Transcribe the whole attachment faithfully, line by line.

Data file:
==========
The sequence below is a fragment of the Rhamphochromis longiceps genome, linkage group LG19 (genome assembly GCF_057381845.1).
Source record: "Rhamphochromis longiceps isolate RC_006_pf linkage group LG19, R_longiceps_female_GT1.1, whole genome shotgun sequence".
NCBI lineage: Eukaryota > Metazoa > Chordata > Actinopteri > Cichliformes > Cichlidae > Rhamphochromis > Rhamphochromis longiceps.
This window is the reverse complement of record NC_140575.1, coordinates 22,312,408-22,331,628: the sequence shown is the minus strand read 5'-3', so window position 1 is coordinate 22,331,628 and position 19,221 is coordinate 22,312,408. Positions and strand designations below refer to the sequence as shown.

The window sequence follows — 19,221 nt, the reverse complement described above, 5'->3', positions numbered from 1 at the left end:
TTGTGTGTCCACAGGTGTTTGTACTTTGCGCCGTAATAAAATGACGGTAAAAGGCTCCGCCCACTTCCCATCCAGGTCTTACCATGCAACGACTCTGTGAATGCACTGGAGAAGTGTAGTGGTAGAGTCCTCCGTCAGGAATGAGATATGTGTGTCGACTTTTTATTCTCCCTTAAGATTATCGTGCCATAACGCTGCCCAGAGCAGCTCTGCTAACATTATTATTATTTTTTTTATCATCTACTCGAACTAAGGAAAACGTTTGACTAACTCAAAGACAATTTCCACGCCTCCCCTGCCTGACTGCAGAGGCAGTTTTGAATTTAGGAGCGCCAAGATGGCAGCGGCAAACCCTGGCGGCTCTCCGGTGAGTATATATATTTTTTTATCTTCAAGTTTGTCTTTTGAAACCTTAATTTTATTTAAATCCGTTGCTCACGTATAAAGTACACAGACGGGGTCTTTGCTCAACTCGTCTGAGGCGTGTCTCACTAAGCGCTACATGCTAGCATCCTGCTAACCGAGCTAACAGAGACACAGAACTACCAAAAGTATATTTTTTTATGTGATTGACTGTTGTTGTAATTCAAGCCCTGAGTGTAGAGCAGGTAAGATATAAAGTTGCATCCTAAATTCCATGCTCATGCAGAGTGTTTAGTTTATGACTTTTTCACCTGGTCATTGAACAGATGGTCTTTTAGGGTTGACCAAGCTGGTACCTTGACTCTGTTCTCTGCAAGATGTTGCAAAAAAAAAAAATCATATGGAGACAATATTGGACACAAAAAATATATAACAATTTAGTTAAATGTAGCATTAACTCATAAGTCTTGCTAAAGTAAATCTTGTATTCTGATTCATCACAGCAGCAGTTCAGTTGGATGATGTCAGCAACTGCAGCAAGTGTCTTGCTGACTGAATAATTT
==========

The sequence below is a fragment of the Rhamphochromis longiceps genome, linkage group LG19 (genome assembly GCF_057381845.1).
Source record: "Rhamphochromis longiceps isolate RC_006_pf linkage group LG19, R_longiceps_female_GT1.1, whole genome shotgun sequence".
NCBI lineage: Eukaryota > Metazoa > Chordata > Actinopteri > Cichliformes > Cichlidae > Rhamphochromis > Rhamphochromis longiceps.
This window is the reverse complement of record NC_140575.1, coordinates 22,312,408-22,331,628: the sequence shown is the minus strand read 5'-3', so window position 1 is coordinate 22,331,628 and position 19,221 is coordinate 22,312,408. Positions and strand designations below refer to the sequence as shown.

The window sequence follows — 19,221 nt, the reverse complement described above, 5'->3', positions numbered from 1 at the left end:
TTGTGTGTCCACAGGTGTTTGTACTTTGCGCCGTAATAAAATGACGGTAAAAGGCTCCGCCCACTTCCCATCCAGGTCTTACCATGCAACGACTCTGTGAATGCACTGGAGAAGTGTAGTGGTAGAGTCCTCCGTCAGGAATGAGATATGTGTGTCGACTTTTTATTCTCCCTTAAGATTATCGTGCCATAACGCTGCCCAGAGCAGCTCTGCTAACATTATTATTATTTTTTTTATCATCTACTCGAACTAAGGAAAACGTTTGACTAACTCAAAGACAATTTCCACGCCTCCCCTGCCTGACTGCAGAGGCAGTTTTGAATTTAGGAGCGCCAAGATGGCAGCGGCAAACCCTGGCGGCTCTCCGGTGAGTATATATATTTTTTTATCTTCAAGTTTGTCTTTTGAAACCTTAATTTTATTTAAATCCGTTGCTCACGTATAAAGTACACAGACGGGGTCTTTGCTCAACTCGTCTGAGGCGTGTCTCACTAAGCGCTACATGCTAGCATCCTGCTAACCGAGCTAACAGAGACACAGAACTACCAAAAGTATATTTTTTTATGTGATTGACTGTTGTTGTAATTCAAGCCCTGAGTGTAGAGCAGGTAAGATATAAAGTTGCATCCTAAATTCCATGCTCATGCAGAGTGTTTAGTTTATGACTTTTTCACCTGGTCATTGAACAGATGGTCTTTTAGGGTTGACCAAGCTGGTACCTTGACTCTGTTCTCTGCAAGATGTTGCAAAAAAAAAAAATCATATGGAGACAATATTGGACACAAAAAATATATAACAATTTAGTTAAATGTAGCATTAACTCATAAGTCTTGCTAAAGTAAATCTTGTATTCTGATTCATCACAGCAGCAGTTCAGTTGGATGATGTCAGCAACTGCAGCAAGTGTCTTGCTGACTGAATAATTT